Along the way (about an hour drive) Ghengis explains through pantomime, scratch paper, and a calculator that this cabby will take us to one village.  I use the term “village” loosely.  Much like the ghost towns of the American Mid-West, these villages are strips of half a dozen buildings strung in a row with a public latrine on one end.  Anyway, at this village we will pick up another cab, which for 8000T will take us the two hours to the nearest bus stop.  The bus to Ulaan Baatar will be another 8000T.

Communication at it’s finest! This was our scratch pad conversation with Ghengis.

Sure, OK, we nod.  Do we have much choice? Lets just hope there is an ATM at the bus station we whisper to ourselves.  It is about this time that I realize our travel angel is not just signing with us, but with everyone.  He seems to hear alright, but hasn’t said much to anyone.  No wonder he is helping us! Apart from being a kind person, he must sympathize with the difficulty of traveling anywhere without being able to just say what he needs, common language or not!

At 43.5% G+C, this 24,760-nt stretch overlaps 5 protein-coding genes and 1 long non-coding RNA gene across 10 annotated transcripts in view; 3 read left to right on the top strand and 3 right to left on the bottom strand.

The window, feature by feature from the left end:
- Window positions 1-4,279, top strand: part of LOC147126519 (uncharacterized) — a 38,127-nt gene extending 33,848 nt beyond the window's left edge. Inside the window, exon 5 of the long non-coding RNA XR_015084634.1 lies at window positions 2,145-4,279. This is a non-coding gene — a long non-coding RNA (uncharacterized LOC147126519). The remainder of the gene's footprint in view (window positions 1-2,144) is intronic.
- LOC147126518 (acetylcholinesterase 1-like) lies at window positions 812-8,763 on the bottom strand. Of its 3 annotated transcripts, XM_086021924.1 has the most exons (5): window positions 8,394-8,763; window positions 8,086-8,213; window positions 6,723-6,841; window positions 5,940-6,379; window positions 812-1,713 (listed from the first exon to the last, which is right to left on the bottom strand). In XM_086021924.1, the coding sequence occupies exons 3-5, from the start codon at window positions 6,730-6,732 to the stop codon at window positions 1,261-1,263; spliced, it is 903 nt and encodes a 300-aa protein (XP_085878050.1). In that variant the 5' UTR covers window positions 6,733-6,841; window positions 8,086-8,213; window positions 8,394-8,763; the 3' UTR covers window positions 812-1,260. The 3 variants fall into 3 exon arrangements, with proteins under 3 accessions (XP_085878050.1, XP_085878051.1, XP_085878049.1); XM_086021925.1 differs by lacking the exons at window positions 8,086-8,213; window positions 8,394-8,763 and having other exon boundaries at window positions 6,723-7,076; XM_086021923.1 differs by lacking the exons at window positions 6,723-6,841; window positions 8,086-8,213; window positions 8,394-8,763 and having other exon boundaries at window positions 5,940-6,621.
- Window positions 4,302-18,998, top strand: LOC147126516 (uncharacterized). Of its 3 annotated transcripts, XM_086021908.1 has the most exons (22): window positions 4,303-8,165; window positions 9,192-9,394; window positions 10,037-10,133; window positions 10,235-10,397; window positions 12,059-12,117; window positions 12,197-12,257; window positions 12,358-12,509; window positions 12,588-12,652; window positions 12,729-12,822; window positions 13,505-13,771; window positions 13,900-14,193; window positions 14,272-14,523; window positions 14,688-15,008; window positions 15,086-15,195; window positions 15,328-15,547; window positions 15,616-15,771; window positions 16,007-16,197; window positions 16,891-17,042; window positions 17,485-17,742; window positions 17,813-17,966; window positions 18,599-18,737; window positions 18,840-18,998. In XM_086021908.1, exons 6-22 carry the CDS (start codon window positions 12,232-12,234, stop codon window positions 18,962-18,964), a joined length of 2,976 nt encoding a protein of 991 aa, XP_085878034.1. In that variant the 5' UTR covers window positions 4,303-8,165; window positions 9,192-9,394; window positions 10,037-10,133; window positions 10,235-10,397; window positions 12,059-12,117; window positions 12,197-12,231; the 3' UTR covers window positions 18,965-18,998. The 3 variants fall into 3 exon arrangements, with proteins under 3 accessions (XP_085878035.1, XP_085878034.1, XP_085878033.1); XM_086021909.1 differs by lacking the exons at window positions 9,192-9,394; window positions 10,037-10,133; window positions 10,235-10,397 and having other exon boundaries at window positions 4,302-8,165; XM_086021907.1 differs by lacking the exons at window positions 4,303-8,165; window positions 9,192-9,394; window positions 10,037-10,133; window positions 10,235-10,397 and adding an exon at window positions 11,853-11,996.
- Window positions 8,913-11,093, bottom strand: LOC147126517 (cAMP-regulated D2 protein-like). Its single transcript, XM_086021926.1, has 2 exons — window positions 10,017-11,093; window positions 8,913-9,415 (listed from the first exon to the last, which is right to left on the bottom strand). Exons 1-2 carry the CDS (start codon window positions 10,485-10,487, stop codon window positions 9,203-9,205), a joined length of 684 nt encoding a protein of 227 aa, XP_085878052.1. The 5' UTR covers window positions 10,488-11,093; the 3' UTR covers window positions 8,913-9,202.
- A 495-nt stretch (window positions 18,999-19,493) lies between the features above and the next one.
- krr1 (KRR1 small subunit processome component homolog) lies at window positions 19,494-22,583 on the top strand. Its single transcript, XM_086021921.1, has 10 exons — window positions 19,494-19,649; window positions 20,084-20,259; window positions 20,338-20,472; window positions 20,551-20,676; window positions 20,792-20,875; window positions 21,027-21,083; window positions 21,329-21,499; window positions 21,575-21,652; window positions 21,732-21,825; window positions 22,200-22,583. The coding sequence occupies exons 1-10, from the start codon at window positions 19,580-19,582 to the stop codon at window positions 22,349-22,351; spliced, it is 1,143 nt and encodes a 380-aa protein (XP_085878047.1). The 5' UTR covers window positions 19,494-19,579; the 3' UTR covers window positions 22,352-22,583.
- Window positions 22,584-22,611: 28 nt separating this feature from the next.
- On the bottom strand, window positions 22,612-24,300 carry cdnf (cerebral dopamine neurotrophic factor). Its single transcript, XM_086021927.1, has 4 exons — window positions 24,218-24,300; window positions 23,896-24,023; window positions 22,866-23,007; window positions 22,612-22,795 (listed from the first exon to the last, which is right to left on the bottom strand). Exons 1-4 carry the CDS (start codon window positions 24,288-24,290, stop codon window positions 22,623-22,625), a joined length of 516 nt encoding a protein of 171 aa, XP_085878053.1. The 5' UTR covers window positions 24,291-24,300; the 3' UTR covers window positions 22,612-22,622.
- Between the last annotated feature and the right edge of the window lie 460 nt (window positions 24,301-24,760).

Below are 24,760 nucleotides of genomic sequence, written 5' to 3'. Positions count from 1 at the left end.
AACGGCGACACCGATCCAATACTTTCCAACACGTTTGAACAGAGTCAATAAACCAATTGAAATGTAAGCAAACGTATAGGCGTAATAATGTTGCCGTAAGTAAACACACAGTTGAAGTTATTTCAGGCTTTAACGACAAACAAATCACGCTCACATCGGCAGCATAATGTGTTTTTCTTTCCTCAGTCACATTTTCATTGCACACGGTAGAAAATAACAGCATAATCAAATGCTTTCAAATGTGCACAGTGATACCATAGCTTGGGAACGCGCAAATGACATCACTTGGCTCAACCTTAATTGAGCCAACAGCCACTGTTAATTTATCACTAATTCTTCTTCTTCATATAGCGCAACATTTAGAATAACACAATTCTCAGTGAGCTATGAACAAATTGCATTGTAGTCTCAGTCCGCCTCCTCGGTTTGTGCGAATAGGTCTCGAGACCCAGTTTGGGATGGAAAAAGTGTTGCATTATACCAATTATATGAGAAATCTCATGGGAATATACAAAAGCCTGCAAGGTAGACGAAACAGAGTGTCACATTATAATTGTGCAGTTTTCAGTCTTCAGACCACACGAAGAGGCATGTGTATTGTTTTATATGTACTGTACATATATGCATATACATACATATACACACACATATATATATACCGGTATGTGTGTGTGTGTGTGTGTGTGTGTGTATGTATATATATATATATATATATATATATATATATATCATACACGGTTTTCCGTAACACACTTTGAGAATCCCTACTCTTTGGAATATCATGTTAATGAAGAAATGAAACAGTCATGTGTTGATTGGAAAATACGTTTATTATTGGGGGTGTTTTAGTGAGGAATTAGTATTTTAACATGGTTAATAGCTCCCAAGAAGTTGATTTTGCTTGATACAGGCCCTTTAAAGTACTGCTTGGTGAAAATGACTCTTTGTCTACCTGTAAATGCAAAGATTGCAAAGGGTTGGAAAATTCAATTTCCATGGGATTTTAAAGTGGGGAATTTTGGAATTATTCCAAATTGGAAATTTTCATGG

And thanks to Ghengis, everything did happen just like that.  The 3000T got us…somewhere, the 8000T got us to the bus station, and another 8000T bought us tickets on the 4:00 pm train to Ulaan Baatar (and there was an ATM at the station).

Sandra and I were sitting with our bags in the cafe, after enjoying our first Mongolian meal, when suddenly Ghengis comes running back in, waving animatedly.  His message was clear: hurry! come! NOW!

We grabbed our things and dashed out the door. Our bus was on the move! We ran in front of it, cutting it off at an intersection, and thankfully it stopped long enough for us to throw our bags in the storage area beneath and climb aboard.  The time? 3:37 pm.  Hmmm…buses leave early here? Good to know.